Professor Lee Smolin argues that we need to move away from 'timeless' theories of physics and put 'now' back where it belongs, at the centre of our theories, just as it is at the centre of our experience. This, he maintains, will allow progress in quantum theories beyond the discomfiting and untestable notion that we live in an infinite multiverse, where anything that can happen does happen, an infinite number of times. Exciting stuff, presented in a non-mathematical way that does not presume an extensive knowledge of physics. Einstein found 'now' puzzling... I guess he might approve of this approach.
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on 16 January 2014
Lee Smolin is a researcher at the Perimeter Institute in Canada and considers low level issues in physics like why it's so hard to formulate gravity in a quantum framework. He's also a bit of an outsider because he thinks modern physics hasn't really progressed in 30 years. Sure we have light emitting diodes and smartphone but there's been no change in fundamental physics. For example, the theoretical under-pinnings of the recently discovered Higgs boson were written down 50 years ago.

So in the book Smolin advances his view of a possible alternative formulation of fundamental physics which he believes will allow progress to be made. Core to this alternative formulation is our perception of time as an eternal, outside constant. This is why the book has the name it does. He's not proposing to rewrite general relativity or quantum mechanics he's just suggesting looking at these pillars from a different perspective.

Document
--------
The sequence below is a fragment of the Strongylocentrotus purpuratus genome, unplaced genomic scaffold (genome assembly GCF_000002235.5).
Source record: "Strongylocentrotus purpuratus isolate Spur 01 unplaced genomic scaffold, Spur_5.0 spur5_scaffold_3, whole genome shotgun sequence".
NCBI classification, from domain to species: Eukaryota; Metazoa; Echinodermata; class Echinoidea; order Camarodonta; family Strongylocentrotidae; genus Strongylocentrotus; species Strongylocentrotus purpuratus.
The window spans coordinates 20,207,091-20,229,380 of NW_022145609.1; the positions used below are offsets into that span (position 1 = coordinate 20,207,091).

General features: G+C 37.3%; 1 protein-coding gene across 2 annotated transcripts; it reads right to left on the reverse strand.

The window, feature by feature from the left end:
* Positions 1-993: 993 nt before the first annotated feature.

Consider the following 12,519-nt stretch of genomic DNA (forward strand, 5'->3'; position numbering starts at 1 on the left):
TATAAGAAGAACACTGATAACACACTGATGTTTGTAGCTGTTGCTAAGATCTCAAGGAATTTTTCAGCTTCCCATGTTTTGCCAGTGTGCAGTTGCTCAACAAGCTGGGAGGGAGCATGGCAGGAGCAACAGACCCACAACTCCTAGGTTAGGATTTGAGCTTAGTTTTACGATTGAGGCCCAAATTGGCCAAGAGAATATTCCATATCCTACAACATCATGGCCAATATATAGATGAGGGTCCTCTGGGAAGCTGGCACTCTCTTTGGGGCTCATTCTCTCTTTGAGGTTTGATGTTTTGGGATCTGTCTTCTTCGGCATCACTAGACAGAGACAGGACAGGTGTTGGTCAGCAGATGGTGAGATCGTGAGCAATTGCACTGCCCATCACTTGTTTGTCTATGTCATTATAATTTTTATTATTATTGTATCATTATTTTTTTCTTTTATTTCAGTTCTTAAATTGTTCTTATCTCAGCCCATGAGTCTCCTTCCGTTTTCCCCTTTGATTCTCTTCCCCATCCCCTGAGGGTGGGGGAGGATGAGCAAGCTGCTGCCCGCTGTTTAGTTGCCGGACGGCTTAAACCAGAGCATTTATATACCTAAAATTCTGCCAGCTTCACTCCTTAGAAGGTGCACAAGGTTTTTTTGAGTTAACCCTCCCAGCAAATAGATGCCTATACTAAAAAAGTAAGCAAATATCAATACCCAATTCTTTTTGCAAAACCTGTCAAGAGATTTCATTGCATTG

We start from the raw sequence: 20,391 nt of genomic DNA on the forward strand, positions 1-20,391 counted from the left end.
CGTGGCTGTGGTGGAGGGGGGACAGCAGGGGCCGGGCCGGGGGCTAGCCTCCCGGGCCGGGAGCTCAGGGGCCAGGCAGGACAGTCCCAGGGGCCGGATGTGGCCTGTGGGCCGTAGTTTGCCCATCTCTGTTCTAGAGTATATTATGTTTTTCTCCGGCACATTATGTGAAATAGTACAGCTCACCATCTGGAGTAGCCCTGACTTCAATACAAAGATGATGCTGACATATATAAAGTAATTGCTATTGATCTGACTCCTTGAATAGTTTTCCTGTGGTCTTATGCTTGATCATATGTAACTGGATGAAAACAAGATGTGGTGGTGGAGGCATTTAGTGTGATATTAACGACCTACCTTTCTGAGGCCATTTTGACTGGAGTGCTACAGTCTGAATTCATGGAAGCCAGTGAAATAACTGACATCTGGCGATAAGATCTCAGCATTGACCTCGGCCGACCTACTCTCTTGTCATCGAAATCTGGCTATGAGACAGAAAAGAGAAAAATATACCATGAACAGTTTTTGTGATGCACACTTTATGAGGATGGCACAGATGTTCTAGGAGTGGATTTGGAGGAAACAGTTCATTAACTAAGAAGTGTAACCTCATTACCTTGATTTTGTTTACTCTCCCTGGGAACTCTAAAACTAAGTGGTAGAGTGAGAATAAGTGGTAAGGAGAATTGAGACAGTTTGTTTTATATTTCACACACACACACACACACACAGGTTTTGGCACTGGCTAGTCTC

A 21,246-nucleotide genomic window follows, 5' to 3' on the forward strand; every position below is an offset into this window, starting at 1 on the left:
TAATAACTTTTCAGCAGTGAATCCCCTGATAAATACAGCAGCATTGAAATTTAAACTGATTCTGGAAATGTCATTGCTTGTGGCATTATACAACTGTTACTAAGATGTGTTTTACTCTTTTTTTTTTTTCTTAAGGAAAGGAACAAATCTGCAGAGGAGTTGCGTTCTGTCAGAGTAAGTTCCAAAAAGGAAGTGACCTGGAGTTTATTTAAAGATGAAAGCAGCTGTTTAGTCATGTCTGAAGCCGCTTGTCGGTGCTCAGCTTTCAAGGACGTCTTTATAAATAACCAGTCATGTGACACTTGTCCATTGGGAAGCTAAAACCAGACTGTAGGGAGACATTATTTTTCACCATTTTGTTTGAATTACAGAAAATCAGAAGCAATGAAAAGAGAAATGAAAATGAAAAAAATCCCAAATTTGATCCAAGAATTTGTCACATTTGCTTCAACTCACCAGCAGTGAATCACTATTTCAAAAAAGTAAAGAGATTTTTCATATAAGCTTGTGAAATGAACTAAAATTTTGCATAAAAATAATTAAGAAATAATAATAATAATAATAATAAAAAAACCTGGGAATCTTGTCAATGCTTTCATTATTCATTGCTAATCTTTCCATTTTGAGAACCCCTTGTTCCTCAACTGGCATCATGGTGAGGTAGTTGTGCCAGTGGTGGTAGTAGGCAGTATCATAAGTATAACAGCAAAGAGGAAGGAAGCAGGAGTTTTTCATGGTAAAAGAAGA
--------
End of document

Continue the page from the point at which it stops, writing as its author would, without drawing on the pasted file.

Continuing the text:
If you are into physics and want a non-establishment view of current ideas and research in physics this will be a good read for you.
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on 27 May 2013
Lee Smolin examines the possibility that our universe is the product of some kind of natural selection involving black holes and/or cyclic Big Bang/Big Crunch scenarios. Like Ilya Progogine, he maintains that the future is uncertain to some extent and amenable to human influence here on Earth, so we should take seriously our responsibility for reducing global warming for example. Entanglement could be explained if the holographic nature of our 3D reality is based on information stored on a quasi 2D surface, analogous to the event horizon of a black hole. By reinstating time, Lee makes a good attempt to bridge the gap between what Einstein's relativity and quantum theory say about the nature of reality.
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on 22 January 2015
I thought that Lee Smolin's "The Trouble With Physics" was a timely and important critique of string theory's dominance of the research agenda in fundamental physics, given that it has failed to deliver - or even progress towards - testable predictions about reality. I was looking forward to his new book, which purports to offer some new approaches which might start to bring theory back on an intercept course with experiment.

Central to Smolin's proposed new approach is the idea that time is "real", in the sense that there is such a thing as "the present moment", which is qualitatively different from the future and the past, independently of any observer perceiving it to be so. The fact that pretty much all scientific advances since Gallileo have suggested the contrary (that all moments are equally real and it is a subjective experience that the present moment is fundamentally different from those that have gone before or are yet to come) is, Smolin suggests, a mistaken notion that is holding scientific progress back.